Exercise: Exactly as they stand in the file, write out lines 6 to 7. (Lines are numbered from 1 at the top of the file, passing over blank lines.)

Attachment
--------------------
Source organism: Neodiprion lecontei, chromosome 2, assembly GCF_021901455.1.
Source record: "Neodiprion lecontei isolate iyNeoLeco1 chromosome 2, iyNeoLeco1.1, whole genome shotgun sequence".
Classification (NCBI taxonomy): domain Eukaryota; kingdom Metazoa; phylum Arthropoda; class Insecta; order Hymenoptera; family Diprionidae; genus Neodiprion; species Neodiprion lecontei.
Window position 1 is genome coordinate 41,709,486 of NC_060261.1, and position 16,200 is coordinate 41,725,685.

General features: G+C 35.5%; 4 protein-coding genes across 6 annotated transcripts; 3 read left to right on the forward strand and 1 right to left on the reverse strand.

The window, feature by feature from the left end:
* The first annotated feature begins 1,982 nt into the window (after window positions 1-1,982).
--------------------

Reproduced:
The window, feature by feature from the left end:
* The first annotated feature begins 1,982 nt into the window (after window positions 1-1,982).